“We need to strike the balance between security and convenience” … but do we?

Posted on 2020-04-22 by Matt Strahan in Business Security

I often hear a common phrase from people both in the security industry and those who are now faced with dealing with cyber security in their business: “We need to strike a balance between security and convenience!”

It’s a phrase that makes it feel like we’ve got a line with convenience at one end and security at the other. We have a slider on that line, and security as an exercise is really about picking the exact right point for that slider to land on. “This is a critical environment, so let’s take 20% convenience and 80% security.”

Maybe security within organisations is actually a battle between two parties: “Security” against “Convenience”. Maybe one of the solutions could be that organisations have a “Convenience” department like the security departments they currently have. Should we have a “Chief Convenience Officer” that sits alongside the CISO when reporting to the board?

Is that really how it is? A never-ending battle between security and convenience? Is there really such a trade-off between security and convenience?

What’s the connection?

Even when proposing actions that have the potential to make things a bit less convenient, like multi-factor authentication, the phrase “we need to strike a balance between security and convenience” always felt a bit wrong to me. I don’t particularly see myself as an enemy of convenience, or trying to fight the battle against convenience. Quite often I actually see my task as being the exact opposite: “How do we use well designed security controls to enable convenience?”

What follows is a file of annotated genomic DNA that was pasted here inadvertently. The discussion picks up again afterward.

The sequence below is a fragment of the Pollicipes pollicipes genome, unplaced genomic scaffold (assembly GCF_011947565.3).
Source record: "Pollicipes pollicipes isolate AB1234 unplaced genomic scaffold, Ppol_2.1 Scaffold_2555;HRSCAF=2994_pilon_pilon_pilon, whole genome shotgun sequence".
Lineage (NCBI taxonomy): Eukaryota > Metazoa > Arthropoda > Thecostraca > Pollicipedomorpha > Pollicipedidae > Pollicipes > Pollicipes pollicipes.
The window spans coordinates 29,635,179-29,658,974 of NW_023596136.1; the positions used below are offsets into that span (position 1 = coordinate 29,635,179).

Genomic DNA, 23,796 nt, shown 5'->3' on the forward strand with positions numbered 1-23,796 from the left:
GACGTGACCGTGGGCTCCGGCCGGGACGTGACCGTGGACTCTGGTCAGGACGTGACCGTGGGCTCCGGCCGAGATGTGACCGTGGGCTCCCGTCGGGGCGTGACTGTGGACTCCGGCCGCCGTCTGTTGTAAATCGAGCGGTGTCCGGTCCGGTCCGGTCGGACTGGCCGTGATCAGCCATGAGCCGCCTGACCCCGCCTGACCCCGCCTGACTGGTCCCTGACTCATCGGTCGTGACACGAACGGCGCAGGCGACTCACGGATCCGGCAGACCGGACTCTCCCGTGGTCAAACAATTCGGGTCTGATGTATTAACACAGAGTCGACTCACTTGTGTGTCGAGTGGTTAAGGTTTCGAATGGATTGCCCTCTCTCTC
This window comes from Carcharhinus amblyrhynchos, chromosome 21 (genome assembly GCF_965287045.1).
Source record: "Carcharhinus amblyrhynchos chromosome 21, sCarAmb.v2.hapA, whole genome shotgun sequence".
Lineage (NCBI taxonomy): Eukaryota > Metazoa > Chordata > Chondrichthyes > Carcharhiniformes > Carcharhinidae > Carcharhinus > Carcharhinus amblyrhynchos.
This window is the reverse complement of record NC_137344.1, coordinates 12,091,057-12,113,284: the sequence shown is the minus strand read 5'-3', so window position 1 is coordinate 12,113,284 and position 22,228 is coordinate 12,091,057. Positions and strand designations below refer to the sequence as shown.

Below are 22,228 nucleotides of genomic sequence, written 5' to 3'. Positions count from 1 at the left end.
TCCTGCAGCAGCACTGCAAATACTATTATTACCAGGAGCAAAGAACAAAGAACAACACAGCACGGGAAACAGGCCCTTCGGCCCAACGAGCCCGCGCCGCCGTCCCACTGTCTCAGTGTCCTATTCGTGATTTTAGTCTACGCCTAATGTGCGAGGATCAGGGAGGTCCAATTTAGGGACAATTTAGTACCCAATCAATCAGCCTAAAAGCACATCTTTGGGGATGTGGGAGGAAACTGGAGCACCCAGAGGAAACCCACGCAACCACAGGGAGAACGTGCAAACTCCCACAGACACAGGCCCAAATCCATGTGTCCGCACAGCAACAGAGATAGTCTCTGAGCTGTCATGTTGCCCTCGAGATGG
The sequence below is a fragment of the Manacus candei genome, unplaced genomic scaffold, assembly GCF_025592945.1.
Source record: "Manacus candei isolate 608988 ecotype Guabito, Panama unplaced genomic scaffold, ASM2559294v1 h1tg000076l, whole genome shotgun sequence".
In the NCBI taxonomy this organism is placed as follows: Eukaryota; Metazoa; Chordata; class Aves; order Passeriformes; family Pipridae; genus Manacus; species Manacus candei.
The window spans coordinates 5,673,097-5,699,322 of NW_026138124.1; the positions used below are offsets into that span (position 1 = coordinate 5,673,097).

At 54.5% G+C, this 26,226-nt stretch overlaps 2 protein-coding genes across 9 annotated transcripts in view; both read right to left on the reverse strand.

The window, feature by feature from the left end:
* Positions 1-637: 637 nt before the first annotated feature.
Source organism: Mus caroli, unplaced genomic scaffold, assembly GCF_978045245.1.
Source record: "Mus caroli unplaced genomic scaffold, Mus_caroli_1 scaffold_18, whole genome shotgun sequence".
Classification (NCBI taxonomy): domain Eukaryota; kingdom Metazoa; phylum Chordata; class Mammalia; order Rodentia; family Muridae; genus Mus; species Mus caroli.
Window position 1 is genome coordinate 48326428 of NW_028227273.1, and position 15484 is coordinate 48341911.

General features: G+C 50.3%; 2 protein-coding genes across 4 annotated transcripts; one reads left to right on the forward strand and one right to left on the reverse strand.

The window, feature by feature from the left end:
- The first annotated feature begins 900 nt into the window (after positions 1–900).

If I were to ask you “how about we put all your data on the internet so that people can download it?” you would probably say “hell no!” Yet because of security we have remote working, a new “mobile workforce” that relies upon organisations doing just that: putting all their data on the internet so that people can download it. I can check my email and do critical work on my mobile phone and no-one blinks. How is this possible?

We could potentially rephrase the task of security: Get the right people access to the right data and business services at the right time and the right place. Security is in charge of doing just this, as well as making sure that it’s not the wrong people, data, services, time or place. There’s nothing about stopping convenience there at all.

Instead, convenience should be a major factor of well designed security controls. Even more than this, I would argue that a security system that doesn’t allow convenience is inherently less secure than a more convenient system. Let’s go back to the multi-factor authentication example. I’m going to put a list of “MFA solutions” going from least convenient to most convenient:

  1. Someone calls you up each time you want to use an application
  2. Using a separate physical token for each MFA protected portal
  3. Using separate apps or SMS codes for each MFA portal
  4. A singular phone app that provides you a code to each app